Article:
March 24, 2010

What's At Stake: Reverence

(This is the second in a series of posts that will be an attempt to articulate how the experience of parish ministry has changed me as a theological reflector. Here is the introductory post.)

I really like the church two parishes to the south. It's dark and quiet during the day, and it reminds me a little bit of the parish church in the neighborhood where I grew up. As Thomas Merton put it, "Let there always be quiet, dark churches in which men can take refuge. Places where they can kneel in silence. Houses of God, filled with His silent presence." (New Seeds of Contemplation, 83) One day I was sitting in this church in the late morning of a day off. I had offered my Midday Prayer and was just contemplating the Lord's sanctuary in peace. There were a couple of others there, and though I was only dimly aware of their presence, I prayed for them too.

Suddenly a phone rang behind me. A man's voice answered and a speakerphone conversation began. English and Spanish flowed into each other complete with foul language and vulgarities in both. A violent retaliation was being planned for an act of disrespect. Both voices were indignant and frustrated.

Needless to say, I was shocked by both the conversation itself and the sacrilege it represented. As I heard of the violence being planned for the enemy of these men, I was even frightened myself. I left. As I walked down the street to my favorite taco stand, I began to reflect on how it could be possible for someone to not only be so committed to foulness and violence, but to be indifferent to profaning the Lord's sanctuary.

That's when I had a realization. The sins of our culture, such as the tolerance of abortion, the proliferation of human trafficking, the normalization of pornography, abuse, neglect, gang violence, the tacit acceptance of the poverty and hunger of others, as well as the analogous sins and crimes particular to the Church, such as clerical abuse of power and sexual abuse by clergy and religious, and even the general lack of reverence toward the sacraments, sacramentals, and the holy in general, all proceed from a lack of due reverence for persons.

I have thus become convinced that one of our critical and primary troubles as people of our time is a lack of a metaphysical sense of who we are as persons. Though we are all aware that we have hearts and minds that reach beyond space and time in thought and love, I don't think people are aware of themselves as mysteries, spiritual realities worthy of wonder. Without any sense of transcendent personhood, people become subject to commodification, as in pornography, and ultimately even disposable, as in abortion.

Since our transcendent or spiritual personhood is our primary, analogical access to divine Mystery and the Person of deity, without it we start to lose God as well. We may still practice religion in a merely natural or even consumerist way, but we do not have real reverence and 'fear of the Lord' before the Mystery of His Person. In some ways we ministers of the Church have not helped this situation, e.g. if we plan and offer liturgy in such a way as to remove reverence and mystery, we are contributing to the problem. The faith and its celebration in liturgy starts to be about us rather than God. Hymns, postures, and lack of ceremonial reverence all illustrate the shift.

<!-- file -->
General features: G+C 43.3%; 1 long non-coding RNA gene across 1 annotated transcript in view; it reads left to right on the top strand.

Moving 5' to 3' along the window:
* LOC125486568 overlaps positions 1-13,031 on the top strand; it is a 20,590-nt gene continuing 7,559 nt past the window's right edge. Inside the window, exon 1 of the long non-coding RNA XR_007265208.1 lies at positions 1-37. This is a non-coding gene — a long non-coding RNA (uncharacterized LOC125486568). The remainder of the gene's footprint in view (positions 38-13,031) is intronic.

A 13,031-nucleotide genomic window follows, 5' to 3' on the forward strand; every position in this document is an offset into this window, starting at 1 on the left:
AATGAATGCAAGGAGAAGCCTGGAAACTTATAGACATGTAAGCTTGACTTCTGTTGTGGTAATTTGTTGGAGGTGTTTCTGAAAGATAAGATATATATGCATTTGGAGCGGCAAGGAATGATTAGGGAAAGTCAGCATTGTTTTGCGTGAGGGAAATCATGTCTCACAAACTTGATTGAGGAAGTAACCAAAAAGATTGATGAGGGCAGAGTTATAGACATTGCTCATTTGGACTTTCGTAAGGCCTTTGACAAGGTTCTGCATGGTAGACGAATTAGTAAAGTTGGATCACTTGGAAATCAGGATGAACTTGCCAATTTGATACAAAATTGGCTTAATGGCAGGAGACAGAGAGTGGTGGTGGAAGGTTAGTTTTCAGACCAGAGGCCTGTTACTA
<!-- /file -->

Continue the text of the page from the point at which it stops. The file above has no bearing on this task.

Therefore, I have begun to feel the pressure of theological anthropology. The people of our time seem to need a compelling and intelligible articulation of what it means to find oneself as this mysterious, spiritual subjectivity that we call the human person. As I have mentioned, our spiritual nature is obvious to anyone who has transcended space and time by thought or love. But we seem to have forgotten how to notice that this means that the human person is a mystery worthy of reverence.

11 comments:

precious cup said...

Dearest Father, I have found myself dealing with these same issues. Through much prayer I have come to understand the intimacy that Jesus asks of each and every one of us. But, I also have been brought to understand the reverence that, I feel is asked of us by the Father himself, and maybe even Our Virgin Mother. I can't help but see how she followed her son quietly through his life. During lent out parish has Tuesday evening mass. It is attended by a small devoted set of parishioners. The trouble I am having is as soon as our priest says "go in peace," everyone runs to each other like it is the end of a sporting event. Loud speech, laughing etc. etc. Why does it seem that only I have a problem with this? I would go on , but I feel that my judgment of them may be a sin. Is it? Is it " they know not what they do?" Why has he placed this so firmly in my heart and no where else in my parish?
Thank you for your post. I can't wait to hear what you have to say.

precious cup said...

I am sorry I called you Father, My apology, "Brother".

Qualis Rex said...

Father Charles, one of the biggest lessons I have learned in life is that most people (yours truly included) are indeed sheep. Many people don't bother to think rationally, because it is difficult. Instead they/we rely on the example of others or the words of a trusted figure to make up our minds for us.

Reverence is a LEARNED trait. If it is not learned, it will not come naturally, as it is not a part of our human DNA to be reverent. These men who were plotting in church may have been told to "shhhh!" or that it is irreverent to talk like that in church, but by example somewhere they may have been shown that "eh, this is more important..."